So, faced with this unsatisfactory justice, with little or no chance of redress, Al Ahly has gone for the nuclear option. Mindful of their position as the biggest and most successful club, not just in Egypt but in the whole of Africa, their board announced on Wednesday that they would be withdrawing from all Egyptian competitions. Take a second to appreciate the magnitude of this decision. It’s like Manchester United quitting the Premier League, or Kaizer Chiefs refusing to play in South Africa any longer. And it’s not as if they can go play anywhere else – the football world just doesn’t work like that. And without domestic football, they can’t play any continental football. So that’s it: this is the end of one of the world’s greatest football clubs.
Unless, of course, their demands are met. Specifically, they want the board of the EFA replaced and they want Al Masry’s punishment reviewed and aggravated.
This presents Egypt’s military government with a headache of mighty proportions. They’re already facing riots in Port Said by Al Masry fans who think the sentence is too harsh, riots which killed a 13-year-old boy. These will only get worse if the sentence is made harsher. But Egyptian football without Al Ahly is simply unthinkable; it forms an integral part of the cultural fabric of Egyptian life. Doubtless more than a few members of the military council are Ahly fans themselves, if not the hardcore ultras that fought Mubarak.
Even more concerning for the military, however, is Ahly’s willingness to remove itself from the state completely. The revolution has given Egyptians a taste for taking power into their own hands and what better way for a football club to do that than to simply refuse to participate in state-organised activity?
This is one of the greatest dangers of a revolution. Power is deceptively easy to displace, but deceptively hard to replace. And it is not always easy for a country to stay together in that power vacuum. Look at Libya. It barely functions as a unified country any more, the transitional government is fighting battles in the south to maintain control and a movement pushing for autonomy in the east – where the oil is – is gaining popularity by the day. In other words, everyone is trying to look after themselves, because the state can’t, meaning that suddenly identity and loyalty becomes regional rather than national.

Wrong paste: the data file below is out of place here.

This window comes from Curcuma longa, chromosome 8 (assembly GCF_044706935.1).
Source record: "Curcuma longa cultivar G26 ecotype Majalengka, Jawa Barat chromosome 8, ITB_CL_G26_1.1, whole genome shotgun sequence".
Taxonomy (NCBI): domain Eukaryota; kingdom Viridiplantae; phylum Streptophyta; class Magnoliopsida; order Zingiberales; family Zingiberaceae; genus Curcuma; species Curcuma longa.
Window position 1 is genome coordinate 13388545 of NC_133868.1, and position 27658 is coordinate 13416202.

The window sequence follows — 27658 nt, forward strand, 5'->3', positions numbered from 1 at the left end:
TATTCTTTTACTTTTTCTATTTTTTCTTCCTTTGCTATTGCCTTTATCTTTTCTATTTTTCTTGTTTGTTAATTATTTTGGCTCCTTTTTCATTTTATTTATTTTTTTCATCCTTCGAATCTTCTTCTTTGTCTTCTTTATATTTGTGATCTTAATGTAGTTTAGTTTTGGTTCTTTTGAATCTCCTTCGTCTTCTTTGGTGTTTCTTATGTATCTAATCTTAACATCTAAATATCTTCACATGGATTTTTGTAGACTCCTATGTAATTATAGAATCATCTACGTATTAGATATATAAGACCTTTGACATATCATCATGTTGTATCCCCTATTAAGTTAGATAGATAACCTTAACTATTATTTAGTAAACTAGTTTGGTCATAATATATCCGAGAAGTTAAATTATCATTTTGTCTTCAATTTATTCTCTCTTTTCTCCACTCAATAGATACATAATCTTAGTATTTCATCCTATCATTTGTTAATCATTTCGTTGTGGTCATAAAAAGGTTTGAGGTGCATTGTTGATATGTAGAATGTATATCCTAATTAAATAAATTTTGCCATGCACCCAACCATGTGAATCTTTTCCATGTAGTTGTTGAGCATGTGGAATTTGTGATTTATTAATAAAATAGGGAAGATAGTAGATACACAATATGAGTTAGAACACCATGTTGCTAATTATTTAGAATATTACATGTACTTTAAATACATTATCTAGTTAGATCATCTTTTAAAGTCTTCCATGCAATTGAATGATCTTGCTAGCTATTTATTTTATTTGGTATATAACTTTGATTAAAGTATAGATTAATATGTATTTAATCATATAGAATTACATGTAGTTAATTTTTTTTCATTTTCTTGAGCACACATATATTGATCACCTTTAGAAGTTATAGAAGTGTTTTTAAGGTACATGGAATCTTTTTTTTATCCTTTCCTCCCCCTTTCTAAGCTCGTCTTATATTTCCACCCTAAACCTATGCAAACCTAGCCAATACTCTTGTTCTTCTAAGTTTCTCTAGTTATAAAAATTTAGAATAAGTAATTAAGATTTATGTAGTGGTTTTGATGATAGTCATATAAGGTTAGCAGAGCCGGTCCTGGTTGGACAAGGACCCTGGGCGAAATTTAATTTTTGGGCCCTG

A similar process is happening in Egypt, of which Al Ahly’s withdrawal is the highest-profile example – this time, people retreating into their football identities rather than geographic or tribal affiliations. It’s happening in parliament too, with liberal parliamentarians walking out of sessions and boycotting constitution-drafting panels because they are considered too Islamist, even though Islamists were elected as a large majority in parliament.
Slowly the Egyptian state is fragmenting under the weight of all the different expectations placed upon it. The decision of Al Ahly football club to stop playing football is truly not about football at all. It’s about right and wrong, life and death, justice and peace. Let the games begin. DM
- Football and Egypt’s hooligan revolutionaries on Daily Maverick.
- The night football died on Daily Maverick.
- Egypt’s powder keg: meting out punishment for Port Said on the Huffington Post.
Photo: Al Ahli soccer fans take part in a protest to express their dissatisfaction over sanctions against the Port Said club al-Masry, in front of the The Egyptian Football Association (EFA) in Cairo on 25 March 2012. The Egyptian Football Association (EFA) banned the club, al-Masry, for two seasons on Friday for a pitch invasion during a game against Al Ahli that killed 74 fans last month, the most deadly incident since the protests that toppled President Hosni Mubarak last year. REUTERS/Amr Abdallah Dalsh.
Reader notice: Our comments service provider, Civil Comments, has stopped operating and will terminate services on 20th Dec 2017. As a result, we will be searching for another platform for our readers. We aim to have this done with the launch of our new site in early 2018 and apologise for the inconvenience.